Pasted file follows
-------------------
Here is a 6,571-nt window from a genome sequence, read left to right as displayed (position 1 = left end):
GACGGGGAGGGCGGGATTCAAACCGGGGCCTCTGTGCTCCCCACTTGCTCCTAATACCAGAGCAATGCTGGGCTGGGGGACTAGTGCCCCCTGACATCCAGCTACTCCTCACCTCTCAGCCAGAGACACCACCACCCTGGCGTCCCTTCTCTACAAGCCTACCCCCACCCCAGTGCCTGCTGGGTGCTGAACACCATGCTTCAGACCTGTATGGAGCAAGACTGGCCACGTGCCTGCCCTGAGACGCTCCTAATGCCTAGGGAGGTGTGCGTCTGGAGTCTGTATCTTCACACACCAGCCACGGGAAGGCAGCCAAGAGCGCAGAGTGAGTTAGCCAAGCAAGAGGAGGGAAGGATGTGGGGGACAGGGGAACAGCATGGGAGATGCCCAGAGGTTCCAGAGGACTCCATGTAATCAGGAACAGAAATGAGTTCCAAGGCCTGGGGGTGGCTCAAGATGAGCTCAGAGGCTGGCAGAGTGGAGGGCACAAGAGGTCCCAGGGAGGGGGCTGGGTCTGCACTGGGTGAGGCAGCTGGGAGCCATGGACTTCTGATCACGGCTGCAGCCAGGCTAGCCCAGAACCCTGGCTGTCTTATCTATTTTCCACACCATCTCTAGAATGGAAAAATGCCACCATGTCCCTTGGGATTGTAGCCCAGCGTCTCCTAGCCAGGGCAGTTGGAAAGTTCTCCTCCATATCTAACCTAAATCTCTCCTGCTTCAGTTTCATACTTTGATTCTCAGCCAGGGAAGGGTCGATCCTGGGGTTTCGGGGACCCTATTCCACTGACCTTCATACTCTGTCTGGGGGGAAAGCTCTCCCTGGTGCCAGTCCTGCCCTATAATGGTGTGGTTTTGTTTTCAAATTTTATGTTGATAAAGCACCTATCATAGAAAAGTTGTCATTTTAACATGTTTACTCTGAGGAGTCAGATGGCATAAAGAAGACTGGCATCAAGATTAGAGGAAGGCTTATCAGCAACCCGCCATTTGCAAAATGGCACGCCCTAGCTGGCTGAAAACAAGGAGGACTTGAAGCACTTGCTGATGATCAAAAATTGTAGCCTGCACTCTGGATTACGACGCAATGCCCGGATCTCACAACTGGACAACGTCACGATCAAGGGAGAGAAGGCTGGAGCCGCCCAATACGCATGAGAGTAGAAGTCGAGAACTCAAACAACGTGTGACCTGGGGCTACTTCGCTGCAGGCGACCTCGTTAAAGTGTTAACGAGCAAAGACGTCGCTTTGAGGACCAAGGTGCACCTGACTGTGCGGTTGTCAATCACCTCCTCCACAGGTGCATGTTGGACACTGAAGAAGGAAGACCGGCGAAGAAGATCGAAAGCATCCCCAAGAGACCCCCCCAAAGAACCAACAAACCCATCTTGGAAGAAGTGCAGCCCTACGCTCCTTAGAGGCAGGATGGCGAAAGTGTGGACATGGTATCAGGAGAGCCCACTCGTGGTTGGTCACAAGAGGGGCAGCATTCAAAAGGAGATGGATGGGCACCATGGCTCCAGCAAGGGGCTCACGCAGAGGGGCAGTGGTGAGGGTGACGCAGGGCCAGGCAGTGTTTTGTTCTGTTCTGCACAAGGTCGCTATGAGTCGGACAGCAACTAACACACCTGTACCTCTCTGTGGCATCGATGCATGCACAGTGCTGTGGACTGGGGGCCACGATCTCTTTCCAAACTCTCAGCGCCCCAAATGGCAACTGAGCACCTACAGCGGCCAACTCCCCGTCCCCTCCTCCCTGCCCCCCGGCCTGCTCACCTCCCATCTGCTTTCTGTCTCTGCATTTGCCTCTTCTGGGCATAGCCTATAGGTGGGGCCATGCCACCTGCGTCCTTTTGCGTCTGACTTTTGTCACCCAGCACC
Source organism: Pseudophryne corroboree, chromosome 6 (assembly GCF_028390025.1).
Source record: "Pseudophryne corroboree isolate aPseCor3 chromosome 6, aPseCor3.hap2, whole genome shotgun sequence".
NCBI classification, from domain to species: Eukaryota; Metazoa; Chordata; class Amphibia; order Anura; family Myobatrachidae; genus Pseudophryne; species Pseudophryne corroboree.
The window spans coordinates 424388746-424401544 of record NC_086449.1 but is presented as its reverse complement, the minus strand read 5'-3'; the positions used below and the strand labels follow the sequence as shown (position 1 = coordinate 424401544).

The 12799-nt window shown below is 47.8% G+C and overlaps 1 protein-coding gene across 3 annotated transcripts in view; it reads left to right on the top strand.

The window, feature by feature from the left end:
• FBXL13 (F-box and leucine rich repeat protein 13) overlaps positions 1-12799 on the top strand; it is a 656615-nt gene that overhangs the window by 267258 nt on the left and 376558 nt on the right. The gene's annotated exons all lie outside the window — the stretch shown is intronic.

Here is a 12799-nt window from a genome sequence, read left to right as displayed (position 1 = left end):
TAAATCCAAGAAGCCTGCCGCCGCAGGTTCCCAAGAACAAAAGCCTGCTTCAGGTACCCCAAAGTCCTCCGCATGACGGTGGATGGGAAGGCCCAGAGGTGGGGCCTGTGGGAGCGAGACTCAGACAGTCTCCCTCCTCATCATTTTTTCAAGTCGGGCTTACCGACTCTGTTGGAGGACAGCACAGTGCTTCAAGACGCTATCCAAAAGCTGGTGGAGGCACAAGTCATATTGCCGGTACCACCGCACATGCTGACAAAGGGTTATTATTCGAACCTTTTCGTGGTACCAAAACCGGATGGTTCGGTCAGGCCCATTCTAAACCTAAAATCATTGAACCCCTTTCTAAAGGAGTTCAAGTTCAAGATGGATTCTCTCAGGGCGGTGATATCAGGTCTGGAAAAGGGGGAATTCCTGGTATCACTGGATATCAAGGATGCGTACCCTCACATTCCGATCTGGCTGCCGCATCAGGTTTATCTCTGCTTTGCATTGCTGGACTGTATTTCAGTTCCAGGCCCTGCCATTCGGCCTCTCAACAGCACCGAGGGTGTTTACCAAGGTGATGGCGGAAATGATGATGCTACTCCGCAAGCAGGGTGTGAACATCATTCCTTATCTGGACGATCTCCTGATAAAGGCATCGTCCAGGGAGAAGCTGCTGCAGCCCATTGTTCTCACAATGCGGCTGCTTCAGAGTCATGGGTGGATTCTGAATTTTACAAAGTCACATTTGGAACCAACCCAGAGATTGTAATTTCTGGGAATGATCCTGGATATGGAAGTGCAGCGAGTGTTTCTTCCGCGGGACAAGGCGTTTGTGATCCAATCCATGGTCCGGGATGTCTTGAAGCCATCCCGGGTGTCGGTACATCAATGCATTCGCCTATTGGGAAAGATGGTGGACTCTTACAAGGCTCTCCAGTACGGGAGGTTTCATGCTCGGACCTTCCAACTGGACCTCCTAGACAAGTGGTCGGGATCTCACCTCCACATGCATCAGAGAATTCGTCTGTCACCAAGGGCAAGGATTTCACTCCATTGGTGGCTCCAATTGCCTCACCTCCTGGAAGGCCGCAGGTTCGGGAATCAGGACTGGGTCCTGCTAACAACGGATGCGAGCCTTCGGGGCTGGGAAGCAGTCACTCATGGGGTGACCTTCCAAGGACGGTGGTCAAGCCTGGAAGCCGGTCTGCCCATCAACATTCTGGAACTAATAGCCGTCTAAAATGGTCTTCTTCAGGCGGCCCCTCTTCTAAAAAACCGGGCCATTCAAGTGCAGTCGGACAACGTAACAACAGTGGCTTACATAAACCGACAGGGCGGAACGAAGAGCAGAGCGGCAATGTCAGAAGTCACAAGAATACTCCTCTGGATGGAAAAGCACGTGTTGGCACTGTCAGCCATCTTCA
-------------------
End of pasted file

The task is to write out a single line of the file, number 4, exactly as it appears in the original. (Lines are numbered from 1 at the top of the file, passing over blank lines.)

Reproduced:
Source record: "Pseudophryne corroboree isolate aPseCor3 chromosome 6, aPseCor3.hap2, whole genome shotgun sequence".